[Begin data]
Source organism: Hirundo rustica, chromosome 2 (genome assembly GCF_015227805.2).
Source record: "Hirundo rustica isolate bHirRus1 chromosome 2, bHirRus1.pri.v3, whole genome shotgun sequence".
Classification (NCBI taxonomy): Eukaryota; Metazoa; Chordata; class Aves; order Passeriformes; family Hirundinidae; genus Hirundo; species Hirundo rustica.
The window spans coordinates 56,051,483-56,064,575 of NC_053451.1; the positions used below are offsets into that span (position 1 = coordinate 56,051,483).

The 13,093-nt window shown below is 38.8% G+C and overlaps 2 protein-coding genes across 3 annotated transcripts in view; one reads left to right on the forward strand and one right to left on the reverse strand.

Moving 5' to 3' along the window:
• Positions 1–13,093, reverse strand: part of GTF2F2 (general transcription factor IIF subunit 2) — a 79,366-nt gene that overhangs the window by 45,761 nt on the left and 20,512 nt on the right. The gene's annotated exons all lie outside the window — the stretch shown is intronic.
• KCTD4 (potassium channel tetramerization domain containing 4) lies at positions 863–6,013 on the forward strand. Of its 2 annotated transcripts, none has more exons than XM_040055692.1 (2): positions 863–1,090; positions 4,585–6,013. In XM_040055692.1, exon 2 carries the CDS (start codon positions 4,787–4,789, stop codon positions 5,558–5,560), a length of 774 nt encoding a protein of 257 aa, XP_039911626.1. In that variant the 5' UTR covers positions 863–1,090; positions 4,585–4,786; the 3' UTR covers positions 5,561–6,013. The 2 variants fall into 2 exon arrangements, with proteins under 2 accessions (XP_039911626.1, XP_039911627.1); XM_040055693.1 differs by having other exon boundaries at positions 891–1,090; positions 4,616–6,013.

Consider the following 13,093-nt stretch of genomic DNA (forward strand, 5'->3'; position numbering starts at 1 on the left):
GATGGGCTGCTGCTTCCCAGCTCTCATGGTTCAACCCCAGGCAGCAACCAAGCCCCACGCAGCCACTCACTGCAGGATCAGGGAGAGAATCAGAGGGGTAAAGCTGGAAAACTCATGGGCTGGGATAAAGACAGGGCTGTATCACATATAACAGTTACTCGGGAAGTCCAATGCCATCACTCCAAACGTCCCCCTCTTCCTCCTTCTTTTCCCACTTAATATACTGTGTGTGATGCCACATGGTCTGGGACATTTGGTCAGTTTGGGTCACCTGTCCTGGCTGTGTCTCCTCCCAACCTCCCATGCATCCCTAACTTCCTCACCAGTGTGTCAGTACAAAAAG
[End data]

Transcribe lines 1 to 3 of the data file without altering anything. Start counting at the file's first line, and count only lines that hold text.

Source organism: Hirundo rustica, chromosome 2 (genome assembly GCF_015227805.2).
Source record: "Hirundo rustica isolate bHirRus1 chromosome 2, bHirRus1.pri.v3, whole genome shotgun sequence".
Classification (NCBI taxonomy): Eukaryota; Metazoa; Chordata; class Aves; order Passeriformes; family Hirundinidae; genus Hirundo; species Hirundo rustica.